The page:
Fox had the opportunity to bring this about through his connection to two institutions already working in the field. The first was the Conservative movement’s Camp Ramah. Although Fox was not one of the original founders of Ramah, early on he came to have a key role in the Ramah camps, in essence becoming the chief educational theorist behind the camps’ work in the 1950s and 1960s. Fox saw Ramah as an opportunity to realize a number of educational goals. One of these was developing the original idea of having a Jewish scholar, usually from JTS, in residence at each camp. The scholar’s role was, as Fox put it, “to encourage intellectual ferment.” In addition, the scholar was simply to be there, as a role model for campers and staff of what a profoundly learned person looks like and does. Of course, scholars-in-residence did do other things — they taught the staff, they helped deal with questions of Jewish law and practice, they met with campers — but their main job was to be themselves.
Another Jewish institution closely associated with the Seminary allowed Fox a chance to involve scholars in Jewish education in an even more serious way. This was the Melton Research Center. In 1959, Samuel Melton, a lay leader with a desire to change Jewish education (because of the unhappy experiences of his own children in supplementary school), met Seymour Fox, at that time a young administrator at JTS. Out of that encounter the Melton Research Center would come to be born.
As Fox began to work on the plan that Sam Melton eventually funded, he built in a central role for Jewish scholars in the work of Jewish education. This was first realized in the Melton Faculty Seminar at the JTS, a regular gathering of some of the brightest young stars on the seminary faculty. Fox saw this as an opportunity to expose these Judaica scholars to sophisticated thinking from the world of education.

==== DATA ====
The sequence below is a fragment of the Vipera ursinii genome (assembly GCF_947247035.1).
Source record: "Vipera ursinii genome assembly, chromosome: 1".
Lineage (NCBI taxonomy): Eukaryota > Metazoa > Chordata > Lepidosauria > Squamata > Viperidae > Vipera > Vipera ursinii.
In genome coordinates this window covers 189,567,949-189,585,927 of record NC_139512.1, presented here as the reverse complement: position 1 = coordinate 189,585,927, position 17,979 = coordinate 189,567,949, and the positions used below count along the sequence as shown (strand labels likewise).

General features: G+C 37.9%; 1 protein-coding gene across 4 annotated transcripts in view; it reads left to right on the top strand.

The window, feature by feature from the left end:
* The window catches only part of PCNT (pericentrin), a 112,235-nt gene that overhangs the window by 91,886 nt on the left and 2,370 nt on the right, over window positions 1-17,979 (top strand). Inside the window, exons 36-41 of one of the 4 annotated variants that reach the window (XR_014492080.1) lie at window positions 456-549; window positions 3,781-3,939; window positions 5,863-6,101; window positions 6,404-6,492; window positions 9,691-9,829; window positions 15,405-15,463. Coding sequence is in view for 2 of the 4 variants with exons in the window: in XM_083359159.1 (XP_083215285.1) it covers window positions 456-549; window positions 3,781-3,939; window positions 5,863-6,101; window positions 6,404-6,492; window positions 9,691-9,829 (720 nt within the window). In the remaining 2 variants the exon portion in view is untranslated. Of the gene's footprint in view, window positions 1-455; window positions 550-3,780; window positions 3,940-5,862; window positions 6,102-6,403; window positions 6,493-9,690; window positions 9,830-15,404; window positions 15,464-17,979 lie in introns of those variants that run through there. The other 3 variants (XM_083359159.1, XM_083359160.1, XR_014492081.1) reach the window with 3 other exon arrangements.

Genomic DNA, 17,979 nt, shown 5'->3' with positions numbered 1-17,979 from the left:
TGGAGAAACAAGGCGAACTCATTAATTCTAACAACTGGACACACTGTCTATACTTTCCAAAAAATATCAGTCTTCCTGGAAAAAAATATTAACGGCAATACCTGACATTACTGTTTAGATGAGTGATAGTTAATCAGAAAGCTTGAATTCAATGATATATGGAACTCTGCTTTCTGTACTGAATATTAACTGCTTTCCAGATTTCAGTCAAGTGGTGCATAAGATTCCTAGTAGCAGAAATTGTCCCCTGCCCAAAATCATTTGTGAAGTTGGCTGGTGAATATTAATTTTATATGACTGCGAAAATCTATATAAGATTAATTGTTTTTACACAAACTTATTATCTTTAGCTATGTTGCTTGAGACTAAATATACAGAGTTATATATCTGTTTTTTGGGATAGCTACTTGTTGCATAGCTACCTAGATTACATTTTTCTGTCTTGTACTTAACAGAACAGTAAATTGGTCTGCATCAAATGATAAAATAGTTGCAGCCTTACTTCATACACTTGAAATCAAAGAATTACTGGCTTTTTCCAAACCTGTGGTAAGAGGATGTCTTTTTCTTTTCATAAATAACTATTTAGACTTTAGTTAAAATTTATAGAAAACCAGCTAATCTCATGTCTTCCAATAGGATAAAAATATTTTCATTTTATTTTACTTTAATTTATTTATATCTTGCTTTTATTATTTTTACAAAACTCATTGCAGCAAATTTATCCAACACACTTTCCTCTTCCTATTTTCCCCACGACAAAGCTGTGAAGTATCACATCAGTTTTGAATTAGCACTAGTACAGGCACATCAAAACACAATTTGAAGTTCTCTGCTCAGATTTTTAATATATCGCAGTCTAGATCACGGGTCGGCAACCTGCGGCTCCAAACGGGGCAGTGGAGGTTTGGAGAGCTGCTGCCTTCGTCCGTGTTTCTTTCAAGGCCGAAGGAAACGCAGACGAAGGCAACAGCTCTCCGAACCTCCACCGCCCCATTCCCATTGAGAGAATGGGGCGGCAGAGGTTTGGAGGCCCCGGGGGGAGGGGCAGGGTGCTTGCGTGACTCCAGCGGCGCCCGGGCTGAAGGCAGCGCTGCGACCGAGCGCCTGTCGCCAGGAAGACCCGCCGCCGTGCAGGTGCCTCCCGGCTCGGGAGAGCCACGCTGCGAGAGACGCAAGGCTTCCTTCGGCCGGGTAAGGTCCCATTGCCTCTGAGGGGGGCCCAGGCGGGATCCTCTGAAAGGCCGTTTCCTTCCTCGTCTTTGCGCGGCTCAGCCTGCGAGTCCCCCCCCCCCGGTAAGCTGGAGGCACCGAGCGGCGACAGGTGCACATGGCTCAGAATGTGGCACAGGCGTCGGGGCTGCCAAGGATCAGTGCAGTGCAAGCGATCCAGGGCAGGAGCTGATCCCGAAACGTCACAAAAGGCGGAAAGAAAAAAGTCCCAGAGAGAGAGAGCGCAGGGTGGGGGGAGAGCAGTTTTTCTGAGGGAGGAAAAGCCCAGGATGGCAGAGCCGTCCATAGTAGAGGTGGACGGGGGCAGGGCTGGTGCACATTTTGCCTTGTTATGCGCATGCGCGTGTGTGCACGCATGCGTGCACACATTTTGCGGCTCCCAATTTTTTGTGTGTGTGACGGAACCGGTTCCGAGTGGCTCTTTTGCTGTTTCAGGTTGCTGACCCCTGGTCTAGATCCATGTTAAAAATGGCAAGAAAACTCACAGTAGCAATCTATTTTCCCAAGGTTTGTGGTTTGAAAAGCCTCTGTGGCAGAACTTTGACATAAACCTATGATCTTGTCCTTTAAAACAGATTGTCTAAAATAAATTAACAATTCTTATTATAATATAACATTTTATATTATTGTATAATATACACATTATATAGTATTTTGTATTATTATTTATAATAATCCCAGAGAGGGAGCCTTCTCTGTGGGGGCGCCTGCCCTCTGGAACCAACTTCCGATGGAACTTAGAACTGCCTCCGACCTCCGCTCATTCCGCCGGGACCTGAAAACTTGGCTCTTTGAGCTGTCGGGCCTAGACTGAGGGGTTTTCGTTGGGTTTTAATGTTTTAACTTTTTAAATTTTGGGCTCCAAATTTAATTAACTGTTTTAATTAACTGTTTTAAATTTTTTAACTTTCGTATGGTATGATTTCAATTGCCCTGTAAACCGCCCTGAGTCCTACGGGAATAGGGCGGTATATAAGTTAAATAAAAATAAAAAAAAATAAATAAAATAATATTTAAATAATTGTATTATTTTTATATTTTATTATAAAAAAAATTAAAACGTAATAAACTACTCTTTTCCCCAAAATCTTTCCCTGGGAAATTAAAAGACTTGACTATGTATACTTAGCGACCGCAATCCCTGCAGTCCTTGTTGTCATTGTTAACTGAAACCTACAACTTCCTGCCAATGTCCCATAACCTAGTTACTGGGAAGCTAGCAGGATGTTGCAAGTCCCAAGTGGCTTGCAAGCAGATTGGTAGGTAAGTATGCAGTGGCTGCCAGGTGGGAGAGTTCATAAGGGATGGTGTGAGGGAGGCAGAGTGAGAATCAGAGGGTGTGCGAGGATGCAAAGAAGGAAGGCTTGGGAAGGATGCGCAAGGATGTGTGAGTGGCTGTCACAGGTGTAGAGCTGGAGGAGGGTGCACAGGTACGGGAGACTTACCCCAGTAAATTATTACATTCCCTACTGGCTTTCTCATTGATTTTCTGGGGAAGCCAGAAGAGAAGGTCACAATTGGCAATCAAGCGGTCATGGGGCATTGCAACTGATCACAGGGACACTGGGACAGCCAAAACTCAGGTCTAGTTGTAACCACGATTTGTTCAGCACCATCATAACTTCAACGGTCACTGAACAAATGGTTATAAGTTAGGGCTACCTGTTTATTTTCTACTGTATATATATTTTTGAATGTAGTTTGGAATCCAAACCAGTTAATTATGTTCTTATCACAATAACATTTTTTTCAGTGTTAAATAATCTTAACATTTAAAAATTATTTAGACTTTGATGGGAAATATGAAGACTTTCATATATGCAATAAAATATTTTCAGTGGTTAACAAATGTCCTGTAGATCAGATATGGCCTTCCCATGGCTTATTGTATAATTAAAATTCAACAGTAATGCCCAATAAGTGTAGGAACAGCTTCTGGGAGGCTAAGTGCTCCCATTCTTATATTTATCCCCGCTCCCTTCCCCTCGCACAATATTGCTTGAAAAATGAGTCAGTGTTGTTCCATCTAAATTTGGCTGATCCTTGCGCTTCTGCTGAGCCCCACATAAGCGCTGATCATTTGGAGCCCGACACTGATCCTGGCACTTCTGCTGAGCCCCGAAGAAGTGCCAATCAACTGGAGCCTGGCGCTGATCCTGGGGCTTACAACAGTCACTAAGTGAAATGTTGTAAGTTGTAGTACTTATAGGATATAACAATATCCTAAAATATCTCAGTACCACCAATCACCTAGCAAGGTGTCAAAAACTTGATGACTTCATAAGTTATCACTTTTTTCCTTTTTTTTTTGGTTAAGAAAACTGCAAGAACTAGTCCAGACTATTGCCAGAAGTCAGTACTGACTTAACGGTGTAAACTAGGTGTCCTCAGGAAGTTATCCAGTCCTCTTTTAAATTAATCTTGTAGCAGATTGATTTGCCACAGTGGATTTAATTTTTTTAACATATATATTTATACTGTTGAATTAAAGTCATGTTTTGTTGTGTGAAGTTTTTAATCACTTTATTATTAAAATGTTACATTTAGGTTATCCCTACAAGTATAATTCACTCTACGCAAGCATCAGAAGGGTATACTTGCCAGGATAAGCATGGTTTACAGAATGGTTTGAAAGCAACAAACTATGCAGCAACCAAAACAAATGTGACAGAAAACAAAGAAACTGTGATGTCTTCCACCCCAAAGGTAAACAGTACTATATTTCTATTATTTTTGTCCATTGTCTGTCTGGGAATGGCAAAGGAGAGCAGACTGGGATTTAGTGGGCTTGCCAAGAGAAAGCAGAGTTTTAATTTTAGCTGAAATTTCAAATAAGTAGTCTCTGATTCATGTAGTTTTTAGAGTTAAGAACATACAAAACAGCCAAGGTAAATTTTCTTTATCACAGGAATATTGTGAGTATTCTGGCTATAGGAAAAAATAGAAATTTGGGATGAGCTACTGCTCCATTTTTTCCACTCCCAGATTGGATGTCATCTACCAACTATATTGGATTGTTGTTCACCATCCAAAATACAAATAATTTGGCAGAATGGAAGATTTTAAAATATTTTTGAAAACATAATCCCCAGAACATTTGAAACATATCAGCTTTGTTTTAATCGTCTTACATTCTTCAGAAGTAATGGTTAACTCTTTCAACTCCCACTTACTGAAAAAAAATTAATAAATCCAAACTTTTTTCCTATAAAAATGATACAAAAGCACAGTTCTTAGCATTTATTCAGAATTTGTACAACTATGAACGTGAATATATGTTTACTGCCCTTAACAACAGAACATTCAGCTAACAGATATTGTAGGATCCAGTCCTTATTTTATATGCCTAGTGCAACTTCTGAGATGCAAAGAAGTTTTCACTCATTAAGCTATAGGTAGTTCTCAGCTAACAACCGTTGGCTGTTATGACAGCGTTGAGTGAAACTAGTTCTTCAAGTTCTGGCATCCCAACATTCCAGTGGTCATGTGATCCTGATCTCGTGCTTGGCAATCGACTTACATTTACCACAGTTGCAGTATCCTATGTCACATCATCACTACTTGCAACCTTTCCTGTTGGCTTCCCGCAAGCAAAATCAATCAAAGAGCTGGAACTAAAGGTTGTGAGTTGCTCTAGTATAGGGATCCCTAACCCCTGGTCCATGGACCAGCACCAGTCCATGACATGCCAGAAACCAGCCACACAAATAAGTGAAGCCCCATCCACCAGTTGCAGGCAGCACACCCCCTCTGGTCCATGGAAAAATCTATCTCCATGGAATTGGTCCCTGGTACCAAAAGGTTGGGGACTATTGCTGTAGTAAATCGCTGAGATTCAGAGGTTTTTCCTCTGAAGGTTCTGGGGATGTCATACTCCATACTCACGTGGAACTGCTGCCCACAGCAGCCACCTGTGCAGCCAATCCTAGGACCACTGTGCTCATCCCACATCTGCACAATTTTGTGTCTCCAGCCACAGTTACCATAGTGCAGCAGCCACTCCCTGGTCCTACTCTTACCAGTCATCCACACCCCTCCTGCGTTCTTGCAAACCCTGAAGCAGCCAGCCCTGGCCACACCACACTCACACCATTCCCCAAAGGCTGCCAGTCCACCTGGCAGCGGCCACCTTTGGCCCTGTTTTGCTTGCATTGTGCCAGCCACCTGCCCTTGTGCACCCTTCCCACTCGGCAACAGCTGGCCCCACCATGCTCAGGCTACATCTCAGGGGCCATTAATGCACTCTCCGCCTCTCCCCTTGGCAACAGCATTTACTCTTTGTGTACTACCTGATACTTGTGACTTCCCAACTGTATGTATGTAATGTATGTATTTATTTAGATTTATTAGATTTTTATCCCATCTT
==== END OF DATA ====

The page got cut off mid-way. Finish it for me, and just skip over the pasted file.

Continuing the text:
Scholars were engaged to write books that interpreted contemporary scholarship so that teachers could construct lessons based on the latest thinking from the field. The first book of this sort was Nahum Sarna’s “Understanding Genesis,” still in print 35 years after its publication. Some have suggested thatthe Melton Center’s support for “Understanding Genesis” had another, quite unintended positive consequence. In writing a book for teachers, Sarna and the Melton team of advisers had created one of the first works to popularize Judaica scholarship for the general reader. It set the stage for a whole genre of works that were to follow. Aside from these general background works for teachers, Judaica scholars came to have an important role reviewing Melton curriculum materials as they were being written.
I once asked Fox why Melton decided to begin with Genesis rather than some other Jewish subject area or classical text. “So people would understand that the Bible wasn’t junk,” he replied tartly. As he explained, in the late 1950s and early 1960s, the so-called conflict between science and religion (between the Bible and evolution, for example) came to be seen as a powerful attack on the Bible as a legitimate source of wisdom or area of study. In this conflict the Bible was losing — it was common to view the Bible as simply a primitive and outdated work of science. Educators did not have much of a response to this critique. What the Melton Center tried to do in its curriculum work was to view the Bible simultaneously as a core text of values and as an interesting domain for academic, historical study.
It was an approach that infused Fox’s efforts and will hopefully prove to be a lasting legacy.
Barry W. Holtz is the Theodore and Florence Baumritter Professor of Jewish Education at the Jewish Theological Seminary. This article was adapted from an essay that appears in “Educational Deliberations: Studies in Education Dedicated to Shlomo (Seymour) Fox” (Keter Publishing House, 2006).